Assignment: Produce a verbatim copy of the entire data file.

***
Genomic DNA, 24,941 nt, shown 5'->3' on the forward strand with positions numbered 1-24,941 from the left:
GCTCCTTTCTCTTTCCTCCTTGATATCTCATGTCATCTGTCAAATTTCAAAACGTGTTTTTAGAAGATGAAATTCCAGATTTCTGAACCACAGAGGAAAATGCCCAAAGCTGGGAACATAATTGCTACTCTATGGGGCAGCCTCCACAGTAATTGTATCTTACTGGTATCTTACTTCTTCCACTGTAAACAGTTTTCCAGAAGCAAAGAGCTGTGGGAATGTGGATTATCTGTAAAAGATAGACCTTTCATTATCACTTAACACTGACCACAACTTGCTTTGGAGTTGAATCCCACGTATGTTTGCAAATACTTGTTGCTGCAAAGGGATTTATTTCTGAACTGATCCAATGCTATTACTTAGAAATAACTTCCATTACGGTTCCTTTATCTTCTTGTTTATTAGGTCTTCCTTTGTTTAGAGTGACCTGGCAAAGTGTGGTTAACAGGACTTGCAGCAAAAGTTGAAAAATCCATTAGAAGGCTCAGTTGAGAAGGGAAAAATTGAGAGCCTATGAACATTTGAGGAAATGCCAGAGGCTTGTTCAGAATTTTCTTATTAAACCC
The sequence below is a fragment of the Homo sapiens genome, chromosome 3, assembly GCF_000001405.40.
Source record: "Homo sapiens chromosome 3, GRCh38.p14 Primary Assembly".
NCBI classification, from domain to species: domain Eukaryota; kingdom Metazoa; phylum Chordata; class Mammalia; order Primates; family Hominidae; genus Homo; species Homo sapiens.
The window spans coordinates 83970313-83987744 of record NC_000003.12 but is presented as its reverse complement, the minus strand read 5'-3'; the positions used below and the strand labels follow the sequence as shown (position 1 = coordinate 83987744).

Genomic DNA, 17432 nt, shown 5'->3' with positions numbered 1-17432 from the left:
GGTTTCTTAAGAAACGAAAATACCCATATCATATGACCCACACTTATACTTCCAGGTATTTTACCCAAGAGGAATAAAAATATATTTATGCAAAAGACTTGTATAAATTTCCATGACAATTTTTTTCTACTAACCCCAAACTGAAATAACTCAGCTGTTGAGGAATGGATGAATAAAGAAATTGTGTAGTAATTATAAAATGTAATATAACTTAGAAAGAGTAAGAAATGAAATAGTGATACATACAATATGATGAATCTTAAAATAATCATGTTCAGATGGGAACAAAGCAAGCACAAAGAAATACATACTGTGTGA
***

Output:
Genomic DNA, 24,941 nt, shown 5'->3' on the forward strand with positions numbered 1-24,941 from the left:
GCTCCTTTCTCTTTCCTCCTTGATATCTCATGTCATCTGTCAAATTTCAAAACGTGTTTTTAGAAGATGAAATTCCAGATTTCTGAACCACAGAGGAAAATGCCCAAAGCTGGGAACATAATTGCTACTCTATGGGGCAGCCTCCACAGTAATTGTATCTTACTGGTATCTTACTTCTTCCACTGTAAACAGTTTTCCAGAAGCAAAGAGCTGTGGGAATGTGGATTATCTGTAAAAGATAGACCTTTCATTATCACTTAACACTGACCACAACTTGCTTTGGAGTTGAATCCCACGTATGTTTGCAAATACTTGTTGCTGCAAAGGGATTTATTTCTGAACTGATCCAATGCTATTACTTAGAAATAACTTCCATTACGGTTCCTTTATCTTCTTGTTTATTAGGTCTTCCTTTGTTTAGAGTGACCTGGCAAAGTGTGGTTAACAGGACTTGCAGCAAAAGTTGAAAAATCCATTAGAAGGCTCAGTTGAGAAGGGAAAAATTGAGAGCCTATGAACATTTGAGGAAATGCCAGAGGCTTGTTCAGAATTTTCTTATTAAACCC
The sequence below is a fragment of the Homo sapiens genome, chromosome 3, assembly GCF_000001405.40.
Source record: "Homo sapiens chromosome 3, GRCh38.p14 Primary Assembly".
NCBI classification, from domain to species: domain Eukaryota; kingdom Metazoa; phylum Chordata; class Mammalia; order Primates; family Hominidae; genus Homo; species Homo sapiens.
The window spans coordinates 83970313-83987744 of record NC_000003.12 but is presented as its reverse complement, the minus strand read 5'-3'; the positions used below and the strand labels follow the sequence as shown (position 1 = coordinate 83987744).

Genomic DNA, 17432 nt, shown 5'->3' with positions numbered 1-17432 from the left:
GGTTTCTTAAGAAACGAAAATACCCATATCATATGACCCACACTTATACTTCCAGGTATTTTACCCAAGAGGAATAAAAATATATTTATGCAAAAGACTTGTATAAATTTCCATGACAATTTTTTTCTACTAACCCCAAACTGAAATAACTCAGCTGTTGAGGAATGGATGAATAAAGAAATTGTGTAGTAATTATAAAATGTAATATAACTTAGAAAGAGTAAGAAATGAAATAGTGATACATACAATATGATGAATCTTAAAATAATCATGTTCAGATGGGAACAAAGCAAGCACAAAGAAATACATACTGTGTGA